I started my career at the University of Sheffield, which is where I studied for my PhD. I was researching how damage in our DNA may lead to neurodegenerative diseases. Because these diseases are caused by high levels of DNA damage, these patients are also at heightened risk of developing cancer. After being awarded my PhD, I came to work as a post-doctoral researcher at the Breast Cancer Now Research Centre at The Institute of Cancer Research.
13 December 2018
Each year the National Cancer Research Institute (NCRI) conference gathers researchers, clinicians, people affected by cancer, and industry representatives to discuss recent advances in research, present new findings, and debate the best ways forward.
We’re excited to bring you the latest developments from this year’s conference on breast cancer and beyond.
Immunotherapy was one of the hot topics at this year’s conference. Its promise is huge.
5 December 2018
Have you ever watched a television programme or read a news article about a scientific breakthrough and been left scratching your head, more confused than when you started?
This scenario is unfortunately all too common. Explaining scientific concepts and research that is highly technical in an accessible way is a difficult task. But it is an essential one.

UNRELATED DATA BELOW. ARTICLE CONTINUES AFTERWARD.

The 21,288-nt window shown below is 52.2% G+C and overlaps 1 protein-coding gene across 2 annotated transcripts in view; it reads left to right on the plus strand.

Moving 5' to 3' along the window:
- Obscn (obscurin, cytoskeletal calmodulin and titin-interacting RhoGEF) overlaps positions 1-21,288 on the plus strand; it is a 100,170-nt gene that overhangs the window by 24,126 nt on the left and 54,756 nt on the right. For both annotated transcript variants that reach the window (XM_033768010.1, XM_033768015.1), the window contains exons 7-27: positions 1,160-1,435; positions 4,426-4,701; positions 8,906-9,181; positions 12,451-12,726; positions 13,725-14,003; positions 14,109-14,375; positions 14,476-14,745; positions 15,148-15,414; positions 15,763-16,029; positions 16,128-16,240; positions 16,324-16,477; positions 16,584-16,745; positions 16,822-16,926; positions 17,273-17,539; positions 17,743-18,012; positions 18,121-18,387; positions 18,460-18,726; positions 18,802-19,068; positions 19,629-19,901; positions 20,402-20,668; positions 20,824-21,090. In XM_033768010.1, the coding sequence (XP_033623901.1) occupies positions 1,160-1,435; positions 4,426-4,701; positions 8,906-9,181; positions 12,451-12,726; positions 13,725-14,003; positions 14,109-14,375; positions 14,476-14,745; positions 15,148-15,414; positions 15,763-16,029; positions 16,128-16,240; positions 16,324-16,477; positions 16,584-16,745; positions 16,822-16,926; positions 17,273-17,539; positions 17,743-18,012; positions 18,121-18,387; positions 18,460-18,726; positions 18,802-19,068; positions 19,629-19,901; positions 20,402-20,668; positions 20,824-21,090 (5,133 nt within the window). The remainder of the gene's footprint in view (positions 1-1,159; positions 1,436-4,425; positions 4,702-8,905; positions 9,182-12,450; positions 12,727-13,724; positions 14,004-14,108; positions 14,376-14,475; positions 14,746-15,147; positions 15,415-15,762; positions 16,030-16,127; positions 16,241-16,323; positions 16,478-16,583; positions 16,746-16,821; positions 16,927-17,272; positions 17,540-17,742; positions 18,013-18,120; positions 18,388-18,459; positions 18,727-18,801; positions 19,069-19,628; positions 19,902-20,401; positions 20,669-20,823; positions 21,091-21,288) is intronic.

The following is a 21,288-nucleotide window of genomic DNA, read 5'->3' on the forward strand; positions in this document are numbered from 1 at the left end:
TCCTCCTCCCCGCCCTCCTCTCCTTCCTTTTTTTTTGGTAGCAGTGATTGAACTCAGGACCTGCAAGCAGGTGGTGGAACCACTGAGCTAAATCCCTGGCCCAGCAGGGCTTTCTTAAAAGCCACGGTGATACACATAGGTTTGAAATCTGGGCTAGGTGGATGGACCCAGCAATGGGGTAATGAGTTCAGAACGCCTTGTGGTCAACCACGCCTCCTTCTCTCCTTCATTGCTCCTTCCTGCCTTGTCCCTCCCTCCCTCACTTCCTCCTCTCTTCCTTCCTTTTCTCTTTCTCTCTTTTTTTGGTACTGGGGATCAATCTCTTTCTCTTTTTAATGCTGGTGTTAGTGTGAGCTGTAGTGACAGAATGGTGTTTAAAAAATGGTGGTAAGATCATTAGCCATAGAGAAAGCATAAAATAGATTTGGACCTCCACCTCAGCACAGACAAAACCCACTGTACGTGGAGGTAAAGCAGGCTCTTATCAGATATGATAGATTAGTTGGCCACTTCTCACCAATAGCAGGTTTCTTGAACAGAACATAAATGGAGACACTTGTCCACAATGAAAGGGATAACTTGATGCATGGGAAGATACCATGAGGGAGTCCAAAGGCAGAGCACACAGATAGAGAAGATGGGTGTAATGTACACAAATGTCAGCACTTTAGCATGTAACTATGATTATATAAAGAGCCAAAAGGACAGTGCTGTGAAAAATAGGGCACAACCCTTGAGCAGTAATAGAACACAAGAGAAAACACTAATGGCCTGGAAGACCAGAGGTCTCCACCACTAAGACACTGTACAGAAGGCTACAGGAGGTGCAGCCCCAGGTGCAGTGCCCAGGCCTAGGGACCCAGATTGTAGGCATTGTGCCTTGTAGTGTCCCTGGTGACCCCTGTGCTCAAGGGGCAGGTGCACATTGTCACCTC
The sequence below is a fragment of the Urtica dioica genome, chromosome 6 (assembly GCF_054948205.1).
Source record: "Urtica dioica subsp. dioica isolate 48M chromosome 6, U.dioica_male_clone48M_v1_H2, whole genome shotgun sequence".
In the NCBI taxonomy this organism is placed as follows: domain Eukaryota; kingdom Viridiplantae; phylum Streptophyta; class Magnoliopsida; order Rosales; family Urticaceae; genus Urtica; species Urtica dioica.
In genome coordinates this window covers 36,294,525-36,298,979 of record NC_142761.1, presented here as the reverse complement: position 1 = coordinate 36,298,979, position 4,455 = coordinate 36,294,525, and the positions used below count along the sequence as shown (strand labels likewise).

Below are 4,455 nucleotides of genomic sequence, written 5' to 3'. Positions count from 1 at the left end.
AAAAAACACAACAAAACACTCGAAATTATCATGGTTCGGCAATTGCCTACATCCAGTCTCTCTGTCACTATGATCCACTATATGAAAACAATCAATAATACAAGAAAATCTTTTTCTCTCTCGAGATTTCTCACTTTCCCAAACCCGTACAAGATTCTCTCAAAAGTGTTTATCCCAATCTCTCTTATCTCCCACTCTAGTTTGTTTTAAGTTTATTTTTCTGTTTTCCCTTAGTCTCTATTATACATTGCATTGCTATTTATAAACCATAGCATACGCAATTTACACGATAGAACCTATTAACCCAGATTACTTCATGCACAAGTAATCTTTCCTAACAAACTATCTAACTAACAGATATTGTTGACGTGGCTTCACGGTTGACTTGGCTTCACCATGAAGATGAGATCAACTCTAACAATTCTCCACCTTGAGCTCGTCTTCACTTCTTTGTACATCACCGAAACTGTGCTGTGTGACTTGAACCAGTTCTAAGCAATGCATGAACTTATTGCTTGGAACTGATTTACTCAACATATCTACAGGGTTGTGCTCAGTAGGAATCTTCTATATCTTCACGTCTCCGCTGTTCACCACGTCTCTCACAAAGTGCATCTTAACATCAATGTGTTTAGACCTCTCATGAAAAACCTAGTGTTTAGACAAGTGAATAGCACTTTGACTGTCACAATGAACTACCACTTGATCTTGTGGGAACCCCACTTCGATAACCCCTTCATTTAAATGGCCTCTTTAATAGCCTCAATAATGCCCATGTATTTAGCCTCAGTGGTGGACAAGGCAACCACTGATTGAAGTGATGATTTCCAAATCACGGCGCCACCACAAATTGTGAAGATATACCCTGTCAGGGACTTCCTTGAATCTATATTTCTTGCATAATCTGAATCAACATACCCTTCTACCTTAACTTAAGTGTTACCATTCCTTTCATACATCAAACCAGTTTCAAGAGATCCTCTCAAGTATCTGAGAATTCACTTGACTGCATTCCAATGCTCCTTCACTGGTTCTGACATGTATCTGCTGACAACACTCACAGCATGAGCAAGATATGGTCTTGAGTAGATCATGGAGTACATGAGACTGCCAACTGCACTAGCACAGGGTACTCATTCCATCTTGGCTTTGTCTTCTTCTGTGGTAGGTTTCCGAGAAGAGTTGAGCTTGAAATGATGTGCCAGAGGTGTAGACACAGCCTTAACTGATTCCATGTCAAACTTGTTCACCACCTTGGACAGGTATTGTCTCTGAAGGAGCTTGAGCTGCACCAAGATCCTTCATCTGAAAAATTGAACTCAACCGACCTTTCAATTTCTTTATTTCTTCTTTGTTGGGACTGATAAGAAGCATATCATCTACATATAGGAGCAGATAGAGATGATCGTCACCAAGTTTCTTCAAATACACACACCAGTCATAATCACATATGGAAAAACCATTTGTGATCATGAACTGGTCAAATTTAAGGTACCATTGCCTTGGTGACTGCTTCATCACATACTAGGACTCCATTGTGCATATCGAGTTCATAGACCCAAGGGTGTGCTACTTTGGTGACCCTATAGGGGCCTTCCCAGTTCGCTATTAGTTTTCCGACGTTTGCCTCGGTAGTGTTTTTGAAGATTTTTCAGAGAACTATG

30 November 2018
Working for the Research team at Breast Cancer Now, part of my job is managing some of the scientific committees that give us strategic recommendations about the research we fund. Having left the laboratory a year and a half ago, I know first-hand how important funding research is.
23 November 2018
I’d say my career started at the University of Manchester where I completed a degree in Biochemistry. I then went to Imperial College London to study a Masters in Cancer Biology, before moving to Cambridge where I completed my PhD at the Medical Research Council Cancer Unit in 2017.
29 October 2018
As the UK’s largest breast cancer charity, we are dedicated to funding the most cutting edge research into this devastating disease, so that we can prevent it, stop people dying and improve the lives of those affected.
To celebrate Breast Cancer Awareness Month, we have gathered together 10 things we now know thanks to research, that we didn’t last year:
19 October 2018
I studied at the University of Szeged, in Hungary, for a degree in Biology. After that I moved to Liverpool for a PhD, where I was researching how cancer cells migrate. My first job was at Queen Mary, University of London, where as a postdoctoral researcher I studied pancreatic cancer. During that time I also studied towards a Masters degree in Bioinformatics at Birkbeck, University of London in the evenings.
13 September 2018
21 August 2018
In Autumn 2017, a mammoth study involving more than 250,000 women discovered over 65 new genetic variations linked to risk of breast cancer – bringing the total number of these kinds of variations to around 180. It’s an incredible achievement, but these genetic variations, known as SNPs, are only part of the story.
Scientists estimate that we only know half of everything there is to know about the genetics of breast cancer risk. So how do we go about finding what’s left? And why do we need to?
7 August 2018